Fitzgerald v Adirondack Tr. Lines, Inc.
2005 NY Slip Op 08814 [23 AD3d 907]
November 17, 2005
Appellate Division, Third Department
Published by New York State Law Reporting Bureau pursuant to Judiciary Law § 431.
As corrected through Wednesday, January 18, 2006

Jacqueline Fitzgerald, Appellant, v Adirondack Transit Lines, Inc., Also Known as Pine Hill Kingston Bus Company et al., Respondents.


Kane, J. Appeals (1) from an order of the Supreme Court (Kavanagh, J.), entered August 5, 2004 in Ulster County, which granted defendants' motion for summary judgment dismissing the complaint, and (2) from an order of said court, entered February 2, 2005 in Ulster County, which denied plaintiff's motion to renew and/or reargue.

After plaintiff stepped off the curb in front of defendants' bus terminal in the City of Albany, she slipped and fell on a patch of ice located in the city street abutting defendants' property. Plaintiff commenced this action for personal injuries caused by her fall. Defendants moved for summary judgment dismissing the complaint. Supreme Court granted the motion based on defendants' lack of ownership of the street, lack of notice of an icy condition and lack of proof that the icy patch was caused by water dripping off defendants' building. The court denied plaintiff's subsequent motion to renew and/or reargue. Plaintiff appealed both orders.

Supreme Court correctly granted defendants' motion for summary judgment. Defendants submitted undisputed proof that plaintiff slipped and fell in a public street, thus shifting the burden to plaintiff to establish a basis for defendants' liability as owner and maintainer of adjacent land (see Harris v FJN Props., LLC, 18 AD3d 1089, 1090 [2005]). Owners of land abutting public property are not liable for keeping that public property in a safe condition [*2]merely by reason of the proximity of their property (see id. at 1089; Oles v City of Albany, 267 AD2d 571, 571 [1999]; Little v City of Albany, 169 AD2d 1013, 1013 [1991]). There are exceptions to that general rule, including when the private landowner negligently created a dangerous or defective condition on the public property (see Hausser v Giunta, 88 NY2d 449, 453 [1996]; Oles v City of Albany, supra at 571-572). More specifically, if snow and ice are transferred from abutting premises to the public property by other than natural means or water is permitted to flow from the private premises onto the public property and freeze there, the private landowner may be held liable for creating a dangerous icy condition on the public street (see Roark v Hunting, 24 NY2d 470, 475 [1969]; MacDonald v Howard, 91 AD2d 1119, 1120 [1983]).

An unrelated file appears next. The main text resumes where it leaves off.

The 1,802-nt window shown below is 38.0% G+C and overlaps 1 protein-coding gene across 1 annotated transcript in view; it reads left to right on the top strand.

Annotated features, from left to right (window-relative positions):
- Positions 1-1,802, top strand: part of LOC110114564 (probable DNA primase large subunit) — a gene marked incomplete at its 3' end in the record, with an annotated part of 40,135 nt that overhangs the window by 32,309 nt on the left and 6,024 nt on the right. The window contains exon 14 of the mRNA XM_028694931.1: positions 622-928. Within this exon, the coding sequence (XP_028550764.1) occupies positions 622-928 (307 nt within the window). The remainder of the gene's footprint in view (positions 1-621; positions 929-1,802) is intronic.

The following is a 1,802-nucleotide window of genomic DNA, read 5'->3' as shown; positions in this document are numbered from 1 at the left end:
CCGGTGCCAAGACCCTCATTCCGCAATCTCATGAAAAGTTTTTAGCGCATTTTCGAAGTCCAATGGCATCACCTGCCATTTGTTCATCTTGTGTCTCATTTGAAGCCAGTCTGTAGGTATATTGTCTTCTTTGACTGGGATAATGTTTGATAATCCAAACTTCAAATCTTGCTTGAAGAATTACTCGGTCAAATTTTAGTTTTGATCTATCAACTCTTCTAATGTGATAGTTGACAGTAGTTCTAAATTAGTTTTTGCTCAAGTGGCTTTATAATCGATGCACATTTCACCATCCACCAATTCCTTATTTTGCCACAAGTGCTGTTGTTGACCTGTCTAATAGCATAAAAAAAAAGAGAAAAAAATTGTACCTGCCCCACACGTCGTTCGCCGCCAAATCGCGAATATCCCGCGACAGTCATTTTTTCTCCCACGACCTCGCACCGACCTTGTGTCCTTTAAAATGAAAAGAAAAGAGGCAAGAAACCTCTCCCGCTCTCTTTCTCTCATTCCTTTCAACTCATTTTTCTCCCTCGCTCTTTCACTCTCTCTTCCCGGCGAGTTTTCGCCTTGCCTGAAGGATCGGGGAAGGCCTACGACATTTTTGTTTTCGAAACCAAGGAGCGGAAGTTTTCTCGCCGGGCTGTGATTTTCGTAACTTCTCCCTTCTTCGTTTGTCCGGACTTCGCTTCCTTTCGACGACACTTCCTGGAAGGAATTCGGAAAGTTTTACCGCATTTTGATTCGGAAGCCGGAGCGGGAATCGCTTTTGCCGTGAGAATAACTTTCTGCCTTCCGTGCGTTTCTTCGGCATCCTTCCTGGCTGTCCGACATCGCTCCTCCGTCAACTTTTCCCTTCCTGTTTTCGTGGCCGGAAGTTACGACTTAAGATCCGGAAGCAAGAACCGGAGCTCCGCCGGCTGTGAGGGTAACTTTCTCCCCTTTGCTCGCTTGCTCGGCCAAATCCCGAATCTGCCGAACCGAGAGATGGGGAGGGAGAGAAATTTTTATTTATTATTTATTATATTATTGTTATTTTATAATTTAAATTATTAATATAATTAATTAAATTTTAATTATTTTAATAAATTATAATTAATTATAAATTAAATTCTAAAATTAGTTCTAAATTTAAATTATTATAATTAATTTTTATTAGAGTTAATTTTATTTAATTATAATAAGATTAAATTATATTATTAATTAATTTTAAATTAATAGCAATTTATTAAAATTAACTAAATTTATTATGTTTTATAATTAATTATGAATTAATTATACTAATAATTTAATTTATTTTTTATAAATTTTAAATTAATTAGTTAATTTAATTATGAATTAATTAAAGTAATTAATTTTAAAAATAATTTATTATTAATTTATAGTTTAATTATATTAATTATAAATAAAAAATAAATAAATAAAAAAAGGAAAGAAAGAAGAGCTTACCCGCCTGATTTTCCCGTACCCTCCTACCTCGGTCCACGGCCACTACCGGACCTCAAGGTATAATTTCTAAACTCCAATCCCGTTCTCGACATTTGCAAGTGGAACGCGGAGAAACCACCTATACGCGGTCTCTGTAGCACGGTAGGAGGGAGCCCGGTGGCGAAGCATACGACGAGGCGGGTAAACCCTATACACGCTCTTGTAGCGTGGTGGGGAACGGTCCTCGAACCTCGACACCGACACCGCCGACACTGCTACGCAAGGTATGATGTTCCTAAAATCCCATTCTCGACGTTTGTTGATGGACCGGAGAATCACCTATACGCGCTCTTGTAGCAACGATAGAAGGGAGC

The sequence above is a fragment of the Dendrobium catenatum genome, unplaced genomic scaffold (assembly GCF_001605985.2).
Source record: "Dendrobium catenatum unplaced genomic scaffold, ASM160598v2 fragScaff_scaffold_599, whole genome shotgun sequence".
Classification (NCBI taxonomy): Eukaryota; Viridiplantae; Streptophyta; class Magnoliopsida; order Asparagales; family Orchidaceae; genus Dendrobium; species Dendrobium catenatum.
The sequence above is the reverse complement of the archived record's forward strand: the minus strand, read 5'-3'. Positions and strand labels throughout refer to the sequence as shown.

Accepting as true the allegations in plaintiff's affidavit that she saw water dripping from the roof of defendants' building onto the street in the exact icy spot where she fell, there still was no proof that defendants had any notice of this condition, either actual or constructive. Plaintiff's reference to a conversation with defendants' baggage handler is inadmissible hearsay. Nevertheless, even accepting plaintiff's assertion that the baggage handler pointed out a defect in the building's roof which could cause water to leak onto the public street, there was no proof of actual prior notice of any defect in the roof that is alleged to have caused the icy condition, nor of the icy condition itself, nor of how long either condition existed so as to establish that defendants had constructive notice of any danger to the public (see Wimbush v City of Albany, 285 AD2d 706, 707 [2001]; Burke v Village of Malone, 246 AD2d 874, 875 [1998]; compare Roark v Hunting, supra at 475-476).

Supreme Court also did not err in denying plaintiff's motion to renew,[FN*] as nothing submitted on the motion addressed the dispositive notice issue.

Crew III, J.P., Peters, Mugglin and Rose, JJ., concur. Ordered that the orders are affirmed, with costs.


Footnote *: The denial of plaintiff's motion to reargue is not appealable (see O'Brien v O'Brien, 16 AD3d 1015, 1016 [2005]).